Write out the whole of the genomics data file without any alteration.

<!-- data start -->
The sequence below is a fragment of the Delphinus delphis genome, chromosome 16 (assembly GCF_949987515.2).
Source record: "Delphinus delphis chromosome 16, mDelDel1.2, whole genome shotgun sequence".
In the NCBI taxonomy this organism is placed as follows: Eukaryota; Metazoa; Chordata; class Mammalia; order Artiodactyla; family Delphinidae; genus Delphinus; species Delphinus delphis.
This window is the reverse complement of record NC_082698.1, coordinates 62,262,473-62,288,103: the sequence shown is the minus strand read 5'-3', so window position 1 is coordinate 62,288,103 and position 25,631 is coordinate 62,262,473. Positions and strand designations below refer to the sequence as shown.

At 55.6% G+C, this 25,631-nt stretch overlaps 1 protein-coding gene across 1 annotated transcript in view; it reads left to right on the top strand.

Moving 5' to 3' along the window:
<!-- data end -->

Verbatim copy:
The sequence below is a fragment of the Delphinus delphis genome, chromosome 16 (assembly GCF_949987515.2).
Source record: "Delphinus delphis chromosome 16, mDelDel1.2, whole genome shotgun sequence".
In the NCBI taxonomy this organism is placed as follows: Eukaryota; Metazoa; Chordata; class Mammalia; order Artiodactyla; family Delphinidae; genus Delphinus; species Delphinus delphis.
This window is the reverse complement of record NC_082698.1, coordinates 62,262,473-62,288,103: the sequence shown is the minus strand read 5'-3', so window position 1 is coordinate 62,288,103 and position 25,631 is coordinate 62,262,473. Positions and strand designations below refer to the sequence as shown.

At 55.6% G+C, this 25,631-nt stretch overlaps 1 protein-coding gene across 1 annotated transcript in view; it reads left to right on the top strand.

Moving 5' to 3' along the window: